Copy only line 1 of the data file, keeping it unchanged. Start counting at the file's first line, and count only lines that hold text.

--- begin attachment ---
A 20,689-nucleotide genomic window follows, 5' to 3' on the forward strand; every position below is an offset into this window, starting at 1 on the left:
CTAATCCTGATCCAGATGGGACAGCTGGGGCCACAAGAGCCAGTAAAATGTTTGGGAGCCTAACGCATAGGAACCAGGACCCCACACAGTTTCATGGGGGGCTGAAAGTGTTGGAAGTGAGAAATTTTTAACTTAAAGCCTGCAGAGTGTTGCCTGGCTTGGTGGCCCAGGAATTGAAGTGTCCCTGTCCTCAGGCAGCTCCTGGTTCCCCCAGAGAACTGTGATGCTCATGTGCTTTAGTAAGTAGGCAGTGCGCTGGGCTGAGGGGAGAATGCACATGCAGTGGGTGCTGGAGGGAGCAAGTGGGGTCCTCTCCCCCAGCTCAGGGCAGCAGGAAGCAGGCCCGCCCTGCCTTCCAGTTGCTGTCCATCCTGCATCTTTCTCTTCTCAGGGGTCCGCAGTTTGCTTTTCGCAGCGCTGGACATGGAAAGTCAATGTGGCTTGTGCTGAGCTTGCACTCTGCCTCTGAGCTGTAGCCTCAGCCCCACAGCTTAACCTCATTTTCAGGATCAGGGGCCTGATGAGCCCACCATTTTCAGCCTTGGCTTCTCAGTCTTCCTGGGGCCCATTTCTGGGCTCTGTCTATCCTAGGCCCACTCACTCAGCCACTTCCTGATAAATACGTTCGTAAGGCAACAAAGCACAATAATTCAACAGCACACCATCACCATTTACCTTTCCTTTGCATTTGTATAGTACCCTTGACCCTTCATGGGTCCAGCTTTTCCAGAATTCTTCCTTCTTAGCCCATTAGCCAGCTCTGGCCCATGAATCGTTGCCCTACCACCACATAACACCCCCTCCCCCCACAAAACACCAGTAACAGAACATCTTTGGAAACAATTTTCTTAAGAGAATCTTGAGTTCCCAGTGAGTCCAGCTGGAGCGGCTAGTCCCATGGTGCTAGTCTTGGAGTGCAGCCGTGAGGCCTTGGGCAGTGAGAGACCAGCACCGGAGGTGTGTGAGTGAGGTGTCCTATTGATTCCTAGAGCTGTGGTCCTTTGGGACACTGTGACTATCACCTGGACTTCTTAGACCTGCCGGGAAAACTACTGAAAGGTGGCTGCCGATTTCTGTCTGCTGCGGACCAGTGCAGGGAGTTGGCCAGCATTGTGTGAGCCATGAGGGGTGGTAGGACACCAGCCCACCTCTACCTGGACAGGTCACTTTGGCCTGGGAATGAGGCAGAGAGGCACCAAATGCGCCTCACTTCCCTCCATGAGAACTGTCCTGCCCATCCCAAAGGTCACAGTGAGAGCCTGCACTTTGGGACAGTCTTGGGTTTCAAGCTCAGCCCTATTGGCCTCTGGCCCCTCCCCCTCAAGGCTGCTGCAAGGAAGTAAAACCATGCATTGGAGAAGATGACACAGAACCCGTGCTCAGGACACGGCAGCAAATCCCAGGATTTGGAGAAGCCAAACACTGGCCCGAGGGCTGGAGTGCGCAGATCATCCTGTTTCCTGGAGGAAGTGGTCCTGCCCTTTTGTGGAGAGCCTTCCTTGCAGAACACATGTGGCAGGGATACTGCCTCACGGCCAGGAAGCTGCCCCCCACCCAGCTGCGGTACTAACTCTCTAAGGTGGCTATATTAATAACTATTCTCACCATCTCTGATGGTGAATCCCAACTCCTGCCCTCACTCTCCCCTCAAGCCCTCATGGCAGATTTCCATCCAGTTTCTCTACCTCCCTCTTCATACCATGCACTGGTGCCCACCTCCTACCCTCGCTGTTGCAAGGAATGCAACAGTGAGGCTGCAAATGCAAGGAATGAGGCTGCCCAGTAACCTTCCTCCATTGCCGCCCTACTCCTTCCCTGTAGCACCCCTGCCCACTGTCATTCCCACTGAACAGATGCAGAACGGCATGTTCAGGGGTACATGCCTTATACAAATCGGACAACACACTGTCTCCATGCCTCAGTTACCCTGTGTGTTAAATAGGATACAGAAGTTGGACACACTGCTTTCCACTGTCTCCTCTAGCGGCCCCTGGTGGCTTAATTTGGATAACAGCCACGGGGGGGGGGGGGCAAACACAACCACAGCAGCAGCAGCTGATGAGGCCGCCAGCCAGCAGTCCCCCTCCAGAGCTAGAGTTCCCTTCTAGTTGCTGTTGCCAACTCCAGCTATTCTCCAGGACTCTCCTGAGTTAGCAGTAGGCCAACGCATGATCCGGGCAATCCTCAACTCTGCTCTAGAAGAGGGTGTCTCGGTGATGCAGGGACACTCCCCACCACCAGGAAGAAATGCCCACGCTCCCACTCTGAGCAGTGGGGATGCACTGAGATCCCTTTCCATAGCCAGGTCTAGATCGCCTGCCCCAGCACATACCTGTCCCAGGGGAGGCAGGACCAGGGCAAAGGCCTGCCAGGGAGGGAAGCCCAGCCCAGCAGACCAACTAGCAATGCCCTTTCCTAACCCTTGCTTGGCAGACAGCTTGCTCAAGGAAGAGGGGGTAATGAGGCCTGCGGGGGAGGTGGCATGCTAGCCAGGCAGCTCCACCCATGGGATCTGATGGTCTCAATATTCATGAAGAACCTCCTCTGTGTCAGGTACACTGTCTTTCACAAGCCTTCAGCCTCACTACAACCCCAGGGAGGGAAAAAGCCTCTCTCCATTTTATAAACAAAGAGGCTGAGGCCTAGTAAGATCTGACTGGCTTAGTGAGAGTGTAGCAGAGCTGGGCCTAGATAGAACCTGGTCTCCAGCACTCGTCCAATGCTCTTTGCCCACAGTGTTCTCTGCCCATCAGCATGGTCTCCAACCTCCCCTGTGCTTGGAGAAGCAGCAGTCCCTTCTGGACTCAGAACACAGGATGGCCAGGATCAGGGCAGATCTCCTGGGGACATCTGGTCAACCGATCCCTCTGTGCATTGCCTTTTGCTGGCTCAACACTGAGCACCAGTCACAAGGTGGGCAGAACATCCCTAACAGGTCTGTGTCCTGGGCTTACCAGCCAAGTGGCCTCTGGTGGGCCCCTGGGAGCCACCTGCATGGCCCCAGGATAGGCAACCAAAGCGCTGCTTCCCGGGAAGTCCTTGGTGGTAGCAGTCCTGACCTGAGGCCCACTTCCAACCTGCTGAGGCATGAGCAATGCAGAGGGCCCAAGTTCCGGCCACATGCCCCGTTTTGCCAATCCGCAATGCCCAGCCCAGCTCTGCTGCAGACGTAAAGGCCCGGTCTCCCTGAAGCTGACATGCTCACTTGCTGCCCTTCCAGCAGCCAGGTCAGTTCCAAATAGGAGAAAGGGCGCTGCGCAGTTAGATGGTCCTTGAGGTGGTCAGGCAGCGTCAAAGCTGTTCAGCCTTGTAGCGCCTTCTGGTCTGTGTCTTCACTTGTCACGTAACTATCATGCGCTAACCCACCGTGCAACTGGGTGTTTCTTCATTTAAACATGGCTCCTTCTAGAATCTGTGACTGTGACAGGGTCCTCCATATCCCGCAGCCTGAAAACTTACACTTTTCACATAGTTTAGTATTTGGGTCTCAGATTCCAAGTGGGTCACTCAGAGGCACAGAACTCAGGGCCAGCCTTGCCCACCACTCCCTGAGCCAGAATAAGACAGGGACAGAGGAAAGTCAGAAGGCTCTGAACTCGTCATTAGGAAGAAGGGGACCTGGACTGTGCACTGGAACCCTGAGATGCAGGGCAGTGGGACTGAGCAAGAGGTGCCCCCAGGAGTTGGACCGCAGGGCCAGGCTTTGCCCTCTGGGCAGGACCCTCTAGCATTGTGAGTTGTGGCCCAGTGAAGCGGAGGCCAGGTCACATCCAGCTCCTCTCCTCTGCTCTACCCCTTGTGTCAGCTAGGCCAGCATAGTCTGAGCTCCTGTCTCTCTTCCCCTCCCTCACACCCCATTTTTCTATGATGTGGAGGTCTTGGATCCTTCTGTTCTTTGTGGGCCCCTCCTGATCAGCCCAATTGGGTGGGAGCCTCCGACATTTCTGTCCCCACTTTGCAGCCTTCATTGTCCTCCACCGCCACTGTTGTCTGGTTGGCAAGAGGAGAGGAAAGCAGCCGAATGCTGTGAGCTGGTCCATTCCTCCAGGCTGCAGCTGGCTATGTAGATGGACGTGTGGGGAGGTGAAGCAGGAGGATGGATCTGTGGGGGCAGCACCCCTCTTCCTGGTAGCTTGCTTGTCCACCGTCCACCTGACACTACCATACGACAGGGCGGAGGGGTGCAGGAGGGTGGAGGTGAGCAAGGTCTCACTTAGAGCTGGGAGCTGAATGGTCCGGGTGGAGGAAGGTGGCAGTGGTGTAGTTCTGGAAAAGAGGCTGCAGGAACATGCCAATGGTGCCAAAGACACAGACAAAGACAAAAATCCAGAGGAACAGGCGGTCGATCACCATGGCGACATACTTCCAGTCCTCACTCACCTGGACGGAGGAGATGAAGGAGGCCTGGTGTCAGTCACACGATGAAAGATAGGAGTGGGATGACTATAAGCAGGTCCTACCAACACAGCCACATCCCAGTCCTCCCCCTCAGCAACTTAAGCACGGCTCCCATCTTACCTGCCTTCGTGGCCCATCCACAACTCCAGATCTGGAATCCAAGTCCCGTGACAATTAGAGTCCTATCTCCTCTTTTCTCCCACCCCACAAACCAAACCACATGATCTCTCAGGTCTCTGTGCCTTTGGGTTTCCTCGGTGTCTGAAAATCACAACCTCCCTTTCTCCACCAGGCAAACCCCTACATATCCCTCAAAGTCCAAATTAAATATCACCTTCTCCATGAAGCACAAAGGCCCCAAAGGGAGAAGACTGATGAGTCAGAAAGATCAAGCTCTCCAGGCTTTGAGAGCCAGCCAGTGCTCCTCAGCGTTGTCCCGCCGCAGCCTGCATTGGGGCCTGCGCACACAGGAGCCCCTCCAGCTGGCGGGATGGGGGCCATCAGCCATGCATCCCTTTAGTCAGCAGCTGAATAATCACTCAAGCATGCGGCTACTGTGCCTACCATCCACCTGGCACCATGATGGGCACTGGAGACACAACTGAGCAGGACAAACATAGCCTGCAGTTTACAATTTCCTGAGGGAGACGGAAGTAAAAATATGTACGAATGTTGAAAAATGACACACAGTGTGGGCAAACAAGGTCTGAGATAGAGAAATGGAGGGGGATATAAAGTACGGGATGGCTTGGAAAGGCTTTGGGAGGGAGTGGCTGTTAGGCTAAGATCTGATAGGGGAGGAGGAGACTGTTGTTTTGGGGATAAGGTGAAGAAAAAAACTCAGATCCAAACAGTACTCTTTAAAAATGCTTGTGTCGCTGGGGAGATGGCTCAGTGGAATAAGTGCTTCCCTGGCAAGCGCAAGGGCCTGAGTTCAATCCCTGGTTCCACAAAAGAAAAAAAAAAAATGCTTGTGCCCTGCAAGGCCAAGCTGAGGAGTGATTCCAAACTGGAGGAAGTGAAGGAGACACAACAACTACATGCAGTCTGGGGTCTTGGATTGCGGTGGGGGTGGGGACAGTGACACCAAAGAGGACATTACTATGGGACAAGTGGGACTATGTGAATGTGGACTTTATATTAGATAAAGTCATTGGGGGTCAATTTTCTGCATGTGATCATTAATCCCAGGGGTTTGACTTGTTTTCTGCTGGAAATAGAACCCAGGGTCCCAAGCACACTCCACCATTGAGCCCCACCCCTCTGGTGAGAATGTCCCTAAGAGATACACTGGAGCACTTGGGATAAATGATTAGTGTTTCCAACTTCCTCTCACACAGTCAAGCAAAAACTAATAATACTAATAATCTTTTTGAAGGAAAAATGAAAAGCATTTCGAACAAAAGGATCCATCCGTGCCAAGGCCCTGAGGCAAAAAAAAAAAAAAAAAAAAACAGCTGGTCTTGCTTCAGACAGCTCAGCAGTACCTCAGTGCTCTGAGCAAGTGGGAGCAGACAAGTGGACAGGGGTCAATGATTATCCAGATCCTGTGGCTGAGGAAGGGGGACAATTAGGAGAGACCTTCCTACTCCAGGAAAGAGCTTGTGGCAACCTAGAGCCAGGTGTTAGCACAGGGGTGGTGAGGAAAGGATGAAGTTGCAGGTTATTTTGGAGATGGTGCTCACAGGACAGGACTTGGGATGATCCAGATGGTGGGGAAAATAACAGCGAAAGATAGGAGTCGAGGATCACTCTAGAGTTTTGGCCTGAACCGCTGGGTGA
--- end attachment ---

A 20,689-nucleotide genomic window follows, 5' to 3' on the forward strand; every position below is an offset into this window, starting at 1 on the left: